Stakes Are High As Almaty and Beijing Prepare To Present to IOC

Reporting from IOC Headquarters in Lausanne, Switzerland – Delegates from both Almaty’s and Beijing’s 2022 Olympic Bid Committees have spent the past two days in Lausanne’s Olympic Museum preparing for milestone

Olympic Museum in Lausanne, Switzerland (GB Photo)

Olympic Museum in Lausanne, Switzerland (GB Photo)

presentations to be made to a majority of the International Olympic Committee (IOC) members on Tuesday.  The IOC estimates 85 of 101 members will be present to observe the presentations then take the opportunity to discuss details with the bid committees during a session on Wednesday.

The technical sessions have become a fixture in the bid process as a substitute for IOC member site visits that were banned several years ago as a measure to avoid further corruption in the wake of the vote-buying scandal in 1998.  But for the 2022 bids, this opportunity carries even greater weight as Agenda 2020 reforms effectively reduced the total number of available presentations including a cancellation with the biggest audience at the SportAccord convention held in Sochi last month.

Beijing has long been considered a front runner in the race but an evaluation report released last week disclosed significant weaknesses of both bids leaving the door open for either city to convince the members to change their votes.

Behind tightly closed doors, they’ll have 45 minutes to plead their case then an additional 45 minutes to respond to questions from IOC members.  At 8:30 am local time the Almaty team will present first, according to the drawing of lots, followed by Beijing.  On Wednesday, each bid will host members for smaller sessions at the Lausanne Palace Hotel.

The high-level delegations will be led by Kazakhstan Prime Minister Karim Massimov and Chinese Vice-Premier Liu Yandong along with Mayors Akhmetzhan Yessimov and Wang Anshun from Almaty and Beijing respectively.

Kazakhstan Figure Skater and Sochi 2014 Olympic Bronze Medalist Denis Ten is also preparing to present according to the Almaty 2022 Twitter feed on Sunday.  He told his inspiring story to the IOC Evaluation Commission when they inspected Almaty in February.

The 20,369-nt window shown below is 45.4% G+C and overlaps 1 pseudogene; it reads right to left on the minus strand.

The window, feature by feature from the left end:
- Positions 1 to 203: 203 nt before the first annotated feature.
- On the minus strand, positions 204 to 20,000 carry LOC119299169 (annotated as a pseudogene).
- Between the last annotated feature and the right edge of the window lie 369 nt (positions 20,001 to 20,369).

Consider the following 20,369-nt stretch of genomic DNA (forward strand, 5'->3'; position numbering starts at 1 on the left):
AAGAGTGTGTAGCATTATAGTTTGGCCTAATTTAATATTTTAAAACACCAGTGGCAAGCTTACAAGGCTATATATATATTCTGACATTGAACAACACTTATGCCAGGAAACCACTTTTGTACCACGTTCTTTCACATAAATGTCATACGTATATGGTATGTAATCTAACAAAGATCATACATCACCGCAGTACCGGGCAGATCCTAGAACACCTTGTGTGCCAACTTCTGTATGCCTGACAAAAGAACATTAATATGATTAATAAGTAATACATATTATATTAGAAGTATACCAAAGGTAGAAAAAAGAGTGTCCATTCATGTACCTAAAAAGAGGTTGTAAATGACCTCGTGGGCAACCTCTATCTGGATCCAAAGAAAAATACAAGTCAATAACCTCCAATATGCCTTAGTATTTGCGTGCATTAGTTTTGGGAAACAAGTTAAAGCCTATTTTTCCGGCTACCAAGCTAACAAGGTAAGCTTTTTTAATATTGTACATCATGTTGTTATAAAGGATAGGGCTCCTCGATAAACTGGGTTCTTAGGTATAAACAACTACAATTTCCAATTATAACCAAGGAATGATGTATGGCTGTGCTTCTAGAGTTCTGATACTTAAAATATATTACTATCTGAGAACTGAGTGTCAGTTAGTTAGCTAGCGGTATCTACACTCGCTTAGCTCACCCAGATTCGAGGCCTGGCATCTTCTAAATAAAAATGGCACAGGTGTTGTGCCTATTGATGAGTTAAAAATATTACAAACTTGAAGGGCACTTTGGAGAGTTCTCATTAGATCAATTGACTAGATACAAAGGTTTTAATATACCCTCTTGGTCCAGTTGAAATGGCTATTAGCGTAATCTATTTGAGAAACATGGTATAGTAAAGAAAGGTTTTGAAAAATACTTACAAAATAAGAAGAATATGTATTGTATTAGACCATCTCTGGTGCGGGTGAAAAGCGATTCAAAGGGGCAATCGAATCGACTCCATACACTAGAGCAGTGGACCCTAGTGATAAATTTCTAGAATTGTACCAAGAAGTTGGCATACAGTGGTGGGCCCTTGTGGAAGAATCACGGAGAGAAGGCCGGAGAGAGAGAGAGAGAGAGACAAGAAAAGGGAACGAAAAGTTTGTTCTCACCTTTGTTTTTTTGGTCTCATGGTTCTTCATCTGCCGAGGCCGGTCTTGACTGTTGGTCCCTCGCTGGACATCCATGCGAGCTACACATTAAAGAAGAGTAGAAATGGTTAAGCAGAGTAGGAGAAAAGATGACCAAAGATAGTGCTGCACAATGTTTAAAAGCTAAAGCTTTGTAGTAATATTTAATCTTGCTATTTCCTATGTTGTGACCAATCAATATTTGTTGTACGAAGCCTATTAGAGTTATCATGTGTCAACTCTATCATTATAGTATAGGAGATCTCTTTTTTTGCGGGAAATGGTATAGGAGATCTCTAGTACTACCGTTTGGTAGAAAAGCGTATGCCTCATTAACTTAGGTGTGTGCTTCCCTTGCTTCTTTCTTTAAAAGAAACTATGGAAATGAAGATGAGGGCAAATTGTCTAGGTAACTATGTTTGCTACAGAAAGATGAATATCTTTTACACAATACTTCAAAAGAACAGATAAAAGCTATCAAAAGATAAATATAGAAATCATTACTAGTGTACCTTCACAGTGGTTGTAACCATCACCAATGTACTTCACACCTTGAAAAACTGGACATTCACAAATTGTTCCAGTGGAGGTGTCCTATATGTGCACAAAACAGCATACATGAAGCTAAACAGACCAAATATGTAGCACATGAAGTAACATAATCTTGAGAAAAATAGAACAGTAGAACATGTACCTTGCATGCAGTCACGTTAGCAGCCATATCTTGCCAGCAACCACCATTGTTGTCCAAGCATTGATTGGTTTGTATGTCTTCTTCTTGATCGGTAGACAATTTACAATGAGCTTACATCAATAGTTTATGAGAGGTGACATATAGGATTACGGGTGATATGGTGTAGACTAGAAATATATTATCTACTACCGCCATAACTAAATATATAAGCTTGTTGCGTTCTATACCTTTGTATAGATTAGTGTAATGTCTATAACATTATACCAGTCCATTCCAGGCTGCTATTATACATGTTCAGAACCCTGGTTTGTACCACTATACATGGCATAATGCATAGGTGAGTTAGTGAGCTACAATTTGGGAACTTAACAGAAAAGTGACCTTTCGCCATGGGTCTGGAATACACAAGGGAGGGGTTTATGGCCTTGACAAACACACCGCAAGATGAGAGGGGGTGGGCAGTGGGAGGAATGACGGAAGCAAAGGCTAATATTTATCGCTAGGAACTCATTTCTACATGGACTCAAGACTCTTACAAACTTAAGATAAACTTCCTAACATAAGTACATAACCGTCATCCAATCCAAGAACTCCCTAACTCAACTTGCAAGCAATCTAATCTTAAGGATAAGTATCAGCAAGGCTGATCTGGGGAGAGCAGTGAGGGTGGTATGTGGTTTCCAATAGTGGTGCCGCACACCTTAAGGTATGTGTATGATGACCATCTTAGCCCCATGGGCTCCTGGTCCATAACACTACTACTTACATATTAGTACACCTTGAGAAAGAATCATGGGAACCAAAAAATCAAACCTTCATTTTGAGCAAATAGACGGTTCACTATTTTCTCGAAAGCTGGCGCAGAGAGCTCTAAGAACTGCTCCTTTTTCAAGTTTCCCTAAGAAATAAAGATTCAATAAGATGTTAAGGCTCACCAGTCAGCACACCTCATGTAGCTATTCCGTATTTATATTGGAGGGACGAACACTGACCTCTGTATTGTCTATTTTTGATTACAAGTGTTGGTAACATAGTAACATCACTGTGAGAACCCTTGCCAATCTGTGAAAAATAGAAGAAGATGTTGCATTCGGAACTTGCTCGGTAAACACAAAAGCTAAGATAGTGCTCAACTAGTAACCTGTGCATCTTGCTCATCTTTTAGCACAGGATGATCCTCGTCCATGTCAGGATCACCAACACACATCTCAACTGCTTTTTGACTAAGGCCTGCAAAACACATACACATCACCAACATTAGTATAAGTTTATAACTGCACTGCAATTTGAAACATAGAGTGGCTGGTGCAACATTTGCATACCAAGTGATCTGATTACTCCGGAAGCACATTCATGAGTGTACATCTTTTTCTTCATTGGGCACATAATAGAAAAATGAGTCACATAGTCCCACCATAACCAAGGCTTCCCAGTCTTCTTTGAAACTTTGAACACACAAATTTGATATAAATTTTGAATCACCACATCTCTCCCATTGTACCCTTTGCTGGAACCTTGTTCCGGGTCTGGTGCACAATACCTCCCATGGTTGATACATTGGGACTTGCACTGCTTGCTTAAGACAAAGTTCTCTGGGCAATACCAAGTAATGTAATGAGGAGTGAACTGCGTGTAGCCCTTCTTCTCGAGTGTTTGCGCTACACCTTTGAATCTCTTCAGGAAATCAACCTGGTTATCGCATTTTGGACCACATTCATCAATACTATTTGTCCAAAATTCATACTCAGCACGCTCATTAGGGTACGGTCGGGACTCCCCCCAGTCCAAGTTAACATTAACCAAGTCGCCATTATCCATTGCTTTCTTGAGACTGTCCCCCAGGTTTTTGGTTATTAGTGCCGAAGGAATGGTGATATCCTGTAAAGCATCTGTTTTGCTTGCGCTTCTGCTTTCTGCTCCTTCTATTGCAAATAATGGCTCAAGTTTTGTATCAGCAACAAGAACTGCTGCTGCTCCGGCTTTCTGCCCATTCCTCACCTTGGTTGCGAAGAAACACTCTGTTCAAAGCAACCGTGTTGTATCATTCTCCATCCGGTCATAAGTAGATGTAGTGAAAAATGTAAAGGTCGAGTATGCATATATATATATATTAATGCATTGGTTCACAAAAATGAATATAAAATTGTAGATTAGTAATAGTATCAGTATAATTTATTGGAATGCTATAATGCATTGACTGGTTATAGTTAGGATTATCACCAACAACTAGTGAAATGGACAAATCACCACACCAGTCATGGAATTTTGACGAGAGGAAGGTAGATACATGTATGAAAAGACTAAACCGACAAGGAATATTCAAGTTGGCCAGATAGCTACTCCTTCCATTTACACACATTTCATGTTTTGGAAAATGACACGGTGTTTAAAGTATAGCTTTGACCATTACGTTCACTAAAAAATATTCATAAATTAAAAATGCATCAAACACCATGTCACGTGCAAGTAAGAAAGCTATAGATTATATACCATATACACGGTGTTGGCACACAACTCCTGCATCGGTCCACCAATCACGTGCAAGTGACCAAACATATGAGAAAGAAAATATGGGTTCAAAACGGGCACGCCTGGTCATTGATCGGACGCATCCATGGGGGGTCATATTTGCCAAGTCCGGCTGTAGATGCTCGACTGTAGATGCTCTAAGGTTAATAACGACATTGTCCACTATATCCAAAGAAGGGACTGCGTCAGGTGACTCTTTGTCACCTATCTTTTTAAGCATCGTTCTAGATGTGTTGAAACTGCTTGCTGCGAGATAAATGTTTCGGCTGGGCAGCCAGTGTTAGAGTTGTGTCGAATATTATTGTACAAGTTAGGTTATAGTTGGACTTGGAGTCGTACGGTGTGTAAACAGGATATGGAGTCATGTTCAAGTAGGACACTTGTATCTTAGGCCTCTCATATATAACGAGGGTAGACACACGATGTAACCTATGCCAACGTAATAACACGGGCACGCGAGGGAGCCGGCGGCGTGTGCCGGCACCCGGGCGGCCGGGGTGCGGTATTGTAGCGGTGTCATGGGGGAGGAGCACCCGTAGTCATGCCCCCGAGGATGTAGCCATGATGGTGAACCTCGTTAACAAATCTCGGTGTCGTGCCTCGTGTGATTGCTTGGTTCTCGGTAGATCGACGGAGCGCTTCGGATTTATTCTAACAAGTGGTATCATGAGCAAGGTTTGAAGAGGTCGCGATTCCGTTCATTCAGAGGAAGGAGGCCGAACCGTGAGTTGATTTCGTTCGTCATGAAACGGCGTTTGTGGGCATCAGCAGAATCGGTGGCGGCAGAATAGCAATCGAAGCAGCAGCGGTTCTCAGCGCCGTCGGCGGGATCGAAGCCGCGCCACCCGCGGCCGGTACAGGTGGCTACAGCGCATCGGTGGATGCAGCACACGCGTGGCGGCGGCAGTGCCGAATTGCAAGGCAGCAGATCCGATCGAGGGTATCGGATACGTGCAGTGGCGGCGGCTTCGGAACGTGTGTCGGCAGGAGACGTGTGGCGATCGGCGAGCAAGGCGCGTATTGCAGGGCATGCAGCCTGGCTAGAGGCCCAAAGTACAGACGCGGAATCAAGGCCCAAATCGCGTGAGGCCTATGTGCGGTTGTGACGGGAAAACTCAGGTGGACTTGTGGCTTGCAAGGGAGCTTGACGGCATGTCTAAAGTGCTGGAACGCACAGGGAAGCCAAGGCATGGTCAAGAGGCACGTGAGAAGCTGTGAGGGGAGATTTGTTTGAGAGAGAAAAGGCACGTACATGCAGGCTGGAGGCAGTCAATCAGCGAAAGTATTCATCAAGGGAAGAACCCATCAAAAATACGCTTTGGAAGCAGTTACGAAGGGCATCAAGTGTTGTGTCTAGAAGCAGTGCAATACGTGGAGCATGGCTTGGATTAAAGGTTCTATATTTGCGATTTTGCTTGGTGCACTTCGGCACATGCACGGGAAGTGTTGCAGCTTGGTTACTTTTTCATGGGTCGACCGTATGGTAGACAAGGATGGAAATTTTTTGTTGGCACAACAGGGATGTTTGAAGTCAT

The final presentations are scheduled to occur on July 31 at the IOC’s 128th Session in Kuala Lumpur, Malaysia immediately before the final vote and election when many members will have already made their decisions.  The lasting impression made Tuesday in Lausanne could become the defining moment in determining the eventual winner.

IOC Evaluation Commission visits Zhangjiakou (Beijing 2022 Photo)

IOC Evaluation Commission visits Zhangjiakou (Beijing 2022 Photo)

Beijing has taken heat for the lack of cold, and snow in Zhangjiakou that leaves ski venues less than wintry and a culture that is not familiar with winter sport.  Almaty is under scrutiny for financial risks due to an economy sensitive to oil price fluctuations, and for the lack of hotel accommodations for spectators.  These risks will certainly be addressed by bid leadership during the technical presentations.

Despite these important issues, the IOC is in the position that it must select at least one of these candidates because Oslo dropped out of the race and off the short list late last year when it was learned it would not receive the required government support.  Prior to that Stockholm, Lviv and Krakow cancelled their applications for political and financial reasons.

Subsequently, the IOC passed a set of Agenda 2020 reforms that could help soften the issues these cities had faced, yet IOC President Thomas Bach refused to re-open the competition saying instead that “if you don’t stay in the competition, you cannot win.”

GamesBids.com will be reporting live from the scene – follow us on Twitter@GamesBids or Facebook.

Robert Livingstone

About Robert Livingstone

Robert Livingstone is a senior editor, award-winning journalist and author, covering Olympic bid business as founder of GamesBids.com as well as providing freelance support for print and Web publications around the world. He is a member of the Olympic Journalists Association and the International Society of Olympic Historians. Follow him @enotsgnivil